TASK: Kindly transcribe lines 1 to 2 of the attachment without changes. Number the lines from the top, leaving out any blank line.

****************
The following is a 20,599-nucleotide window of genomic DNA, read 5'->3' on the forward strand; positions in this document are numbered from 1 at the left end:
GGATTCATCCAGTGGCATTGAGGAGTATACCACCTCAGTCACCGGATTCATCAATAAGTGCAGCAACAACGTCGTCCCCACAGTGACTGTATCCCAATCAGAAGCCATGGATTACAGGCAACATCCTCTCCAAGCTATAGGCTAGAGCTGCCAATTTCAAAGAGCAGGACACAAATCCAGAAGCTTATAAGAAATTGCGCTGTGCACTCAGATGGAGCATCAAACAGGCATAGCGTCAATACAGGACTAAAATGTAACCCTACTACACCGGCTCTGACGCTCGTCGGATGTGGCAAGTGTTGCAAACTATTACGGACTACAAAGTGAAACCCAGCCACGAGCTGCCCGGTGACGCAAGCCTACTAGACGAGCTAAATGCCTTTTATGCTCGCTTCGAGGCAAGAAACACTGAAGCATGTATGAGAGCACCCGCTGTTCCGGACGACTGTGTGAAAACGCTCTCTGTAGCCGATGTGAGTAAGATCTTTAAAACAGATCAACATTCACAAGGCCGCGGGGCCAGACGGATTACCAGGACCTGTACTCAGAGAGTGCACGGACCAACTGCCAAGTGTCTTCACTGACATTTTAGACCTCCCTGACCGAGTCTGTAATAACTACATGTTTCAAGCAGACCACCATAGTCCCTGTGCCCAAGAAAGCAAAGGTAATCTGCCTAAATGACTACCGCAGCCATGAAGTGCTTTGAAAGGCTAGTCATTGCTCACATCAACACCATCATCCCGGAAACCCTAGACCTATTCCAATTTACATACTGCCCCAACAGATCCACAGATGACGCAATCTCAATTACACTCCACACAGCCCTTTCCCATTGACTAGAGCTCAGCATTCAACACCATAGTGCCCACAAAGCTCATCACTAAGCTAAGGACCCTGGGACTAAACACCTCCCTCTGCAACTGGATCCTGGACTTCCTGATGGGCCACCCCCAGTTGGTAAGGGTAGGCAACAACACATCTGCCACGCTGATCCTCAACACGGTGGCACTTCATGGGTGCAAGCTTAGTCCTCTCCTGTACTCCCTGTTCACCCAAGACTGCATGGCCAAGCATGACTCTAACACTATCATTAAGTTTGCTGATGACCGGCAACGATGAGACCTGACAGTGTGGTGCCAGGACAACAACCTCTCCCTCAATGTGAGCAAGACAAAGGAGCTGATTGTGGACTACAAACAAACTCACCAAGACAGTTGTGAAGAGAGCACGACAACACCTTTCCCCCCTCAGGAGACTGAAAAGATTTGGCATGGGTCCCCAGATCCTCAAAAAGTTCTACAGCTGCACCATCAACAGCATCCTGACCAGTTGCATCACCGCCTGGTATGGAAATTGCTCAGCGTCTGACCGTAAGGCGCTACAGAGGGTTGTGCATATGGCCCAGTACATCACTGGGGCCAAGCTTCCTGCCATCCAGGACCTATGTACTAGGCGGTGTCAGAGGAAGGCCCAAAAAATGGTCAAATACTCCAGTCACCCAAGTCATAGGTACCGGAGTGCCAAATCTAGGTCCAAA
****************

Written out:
The following is a 20,599-nucleotide window of genomic DNA, read 5'->3' on the forward strand; positions in this document are numbered from 1 at the left end:
GGATTCATCCAGTGGCATTGAGGAGTATACCACCTCAGTCACCGGATTCATCAATAAGTGCAGCAACAACGTCGTCCCCACAGTGACTGTATCCCAATCAGAAGCCATGGATTACAGGCAACATCCTCTCCAAGCTATAGGCTAGAGCTGCCAATTTCAAAGAGCAGGACACAAATCCAGAAGCTTATAAGAAATTGCGCTGTGCACTCAGATGGAGCATCAAACAGGCATAGCGTCAATACAGGACTAAAATGTAACCCTACTACACCGGCTCTGACGCTCGTCGGATGTGGCAAGTGTTGCAAACTATTACGGACTACAAAGTGAAACCCAGCCACGAGCTGCCCGGTGACGCAAGCCTACTAGACGAGCTAAATGCCTTTTATGCTCGCTTCGAGGCAAGAAACACTGAAGCATGTATGAGAGCACCCGCTGTTCCGGACGACTGTGTGAAAACGCTCTCTGTAGCCGATGTGAGTAAGATCTTTAAAACAGATCAACATTCACAAGGCCGCGGGGCCAGACGGATTACCAGGACCTGTACTCAGAGAGTGCACGGACCAACTGCCAAGTGTCTTCACTGACATTTTAGACCTCCCTGACCGAGTCTGTAATAACTACATGTTTCAAGCAGACCACCATAGTCCCTGTGCCCAAGAAAGCAAAGGTAATCTGCCTAAATGACTACCGCAGCCATGAAGTGCTTTGAAAGGCTAGTCATTGCTCACATCAACACCATCATCCCGGAAACCCTAGACCTATTCCAATTTACATACTGCCCCAACAGATCCACAGATGACGCAATCTCAATTACACTCCACACAGCCCTTTCCCATTGACTAGAGCTCAGCATTCAACACCATAGTGCCCACAAAGCTCATCACTAAGCTAAGGACCCTGGGACTAAACACCTCCCTCTGCAACTGGATCCTGGACTTCCTGATGGGCCACCCCCAGTTGGTAAGGGTAGGCAACAACACATCTGCCACGCTGATCCTCAACACGGTGGCACTTCATGGGTGCAAGCTTAGTCCTCTCCTGTACTCCCTGTTCACCCAAGACTGCATGGCCAAGCATGACTCTAACACTATCATTAAGTTTGCTGATGACCGGCAACGATGAGACCTGACAGTGTGGTGCCAGGACAACAACCTCTCCCTCAATGTGAGCAAGACAAAGGAGCTGATTGTGGACTACAAACAAACTCACCAAGACAGTTGTGAAGAGAGCACGACAACACCTTTCCCCCCTCAGGAGACTGAAAAGATTTGGCATGGGTCCCCAGATCCTCAAAAAGTTCTACAGCTGCACCATCAACAGCATCCTGACCAGTTGCATCACCGCCTGGTATGGAAATTGCTCAGCGTCTGACCGTAAGGCGCTACAGAGGGTTGTGCATATGGCCCAGTACATCACTGGGGCCAAGCTTCCTGCCATCCAGGACCTATGTACTAGGCGGTGTCAGAGGAAGGCCCAAAAAATGGTCAAATACTCCAGTCACCCAAGTCATAGGTACCGGAGTGCCAAATCTAGGTCCAAA